Psychological and social effects of cancer


With the development of cancer treatments, the survival rates of cancer patients in childhood have risen and increasingly more child cancer patients reach maturity. With this development, delayed health problems releated to treatments have come into focus. This study mainly looks at somatic long-term effects.

The aim is to detect delayed psychosocial and socio-economic effects experienced by cancer patients. We seek to identify those patients who are at the greatest risk of facing psychosocial challenges and who are thus at a high risk of social exclusion. The study focuses on education and employment after cancer, the establishment of a family (finding a spouse, marrying and divorcing, childbearing, infertility), ability to carry out military service (army attendance and classification), mental illness (diagnoses), risk behaviour (criminal offenses, suicides) and need for various social benefits or other aid.

The research data encompasses all patients under the age of 20 years diagnosed with cancer from 1970 to 2012 (approximately 8 500). For each patient a control demographic of five healthy individuals of similar age and gender have been extracted from the Population Register. Additionally, patients’ siblings are being sought as a second control group. The children of cancer patients, the children of control individuals and siblings, as well as changes to data, marital status and changes to it, and deaths are also being sought from the Population Register. The data generated are linked to the health records and KELA data on medical reimbursements, as well as on pensions and social benefits. The data will be analysed in the Remote Access Environment of Statistics Finland without identifiers.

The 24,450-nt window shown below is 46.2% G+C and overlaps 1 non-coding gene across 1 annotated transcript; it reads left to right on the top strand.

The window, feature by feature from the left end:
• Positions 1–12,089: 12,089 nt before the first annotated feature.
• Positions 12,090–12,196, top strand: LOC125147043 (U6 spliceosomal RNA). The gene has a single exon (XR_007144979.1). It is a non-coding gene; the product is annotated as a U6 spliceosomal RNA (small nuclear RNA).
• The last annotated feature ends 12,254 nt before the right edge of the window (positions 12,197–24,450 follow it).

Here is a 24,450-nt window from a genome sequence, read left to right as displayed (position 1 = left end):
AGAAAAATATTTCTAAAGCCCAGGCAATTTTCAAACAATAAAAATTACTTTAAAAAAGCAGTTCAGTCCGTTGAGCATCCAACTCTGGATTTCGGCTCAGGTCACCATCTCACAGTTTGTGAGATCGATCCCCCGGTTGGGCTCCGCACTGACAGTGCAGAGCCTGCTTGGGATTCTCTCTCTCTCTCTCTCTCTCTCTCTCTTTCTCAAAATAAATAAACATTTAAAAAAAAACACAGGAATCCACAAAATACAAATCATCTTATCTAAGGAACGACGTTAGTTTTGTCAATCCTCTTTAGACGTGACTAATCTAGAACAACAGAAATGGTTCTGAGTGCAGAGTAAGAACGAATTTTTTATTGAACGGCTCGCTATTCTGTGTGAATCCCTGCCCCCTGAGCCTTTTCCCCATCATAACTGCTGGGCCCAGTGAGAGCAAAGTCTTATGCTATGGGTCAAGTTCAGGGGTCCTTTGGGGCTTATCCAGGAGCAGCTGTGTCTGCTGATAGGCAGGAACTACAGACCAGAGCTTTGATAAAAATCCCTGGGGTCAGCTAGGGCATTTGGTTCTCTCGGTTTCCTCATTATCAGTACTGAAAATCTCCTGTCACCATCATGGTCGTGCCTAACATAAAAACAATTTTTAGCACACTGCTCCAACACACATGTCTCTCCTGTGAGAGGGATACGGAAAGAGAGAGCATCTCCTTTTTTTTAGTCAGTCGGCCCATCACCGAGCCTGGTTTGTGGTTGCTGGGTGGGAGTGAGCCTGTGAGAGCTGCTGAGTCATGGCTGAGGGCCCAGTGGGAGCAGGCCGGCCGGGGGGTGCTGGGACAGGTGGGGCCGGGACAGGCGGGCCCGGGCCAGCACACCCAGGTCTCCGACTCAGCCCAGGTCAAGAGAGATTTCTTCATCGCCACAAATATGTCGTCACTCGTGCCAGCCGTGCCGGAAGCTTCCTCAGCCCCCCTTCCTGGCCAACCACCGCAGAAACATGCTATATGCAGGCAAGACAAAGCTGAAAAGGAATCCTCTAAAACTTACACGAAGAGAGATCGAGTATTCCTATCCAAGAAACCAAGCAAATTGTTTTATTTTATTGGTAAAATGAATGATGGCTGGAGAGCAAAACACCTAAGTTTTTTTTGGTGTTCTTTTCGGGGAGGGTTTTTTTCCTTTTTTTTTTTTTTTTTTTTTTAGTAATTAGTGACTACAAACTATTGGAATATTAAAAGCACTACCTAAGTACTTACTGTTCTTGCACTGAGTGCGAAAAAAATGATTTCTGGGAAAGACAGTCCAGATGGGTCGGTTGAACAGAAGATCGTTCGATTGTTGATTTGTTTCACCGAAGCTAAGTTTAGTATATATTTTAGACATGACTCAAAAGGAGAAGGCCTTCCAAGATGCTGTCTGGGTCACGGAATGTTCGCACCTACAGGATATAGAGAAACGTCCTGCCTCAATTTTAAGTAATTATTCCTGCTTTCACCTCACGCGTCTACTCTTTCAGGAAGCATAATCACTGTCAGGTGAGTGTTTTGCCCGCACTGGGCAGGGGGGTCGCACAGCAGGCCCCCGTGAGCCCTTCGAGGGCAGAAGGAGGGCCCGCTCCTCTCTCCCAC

Top 3 publications: 

Childhood cancer survival in Finland (1953-2010): a nation-wide population-based study.

Late psychiatric morbidity in survivors of cancer at a young age: a nationwide registry-based study. 

Hospital contacts for endocrine disorders in Adult Life after Childhood Cancer in Scandinavia (ALiCCS): a population-based cohort study.

Research team: Matti Rantanen, Janne Pitkäniemi, Anniina Tolkkinen, Liisa Korhonen, Tiina Hakanen, Sirpa Heinävaara, Johanna Melin, Viivi Seppänen

Funding: Cancer Foundation of Finland grant, NordForsk grant

Collaborating institutions:  The Hospital District of Helsinki and Uusimaa Pediatric Outpatient Clinic and the Women’s Hospital, Karolinska Institute, and the Danish Cancer Society

Lead researchers: Nea Malila, Laura Madanat-Harjuoja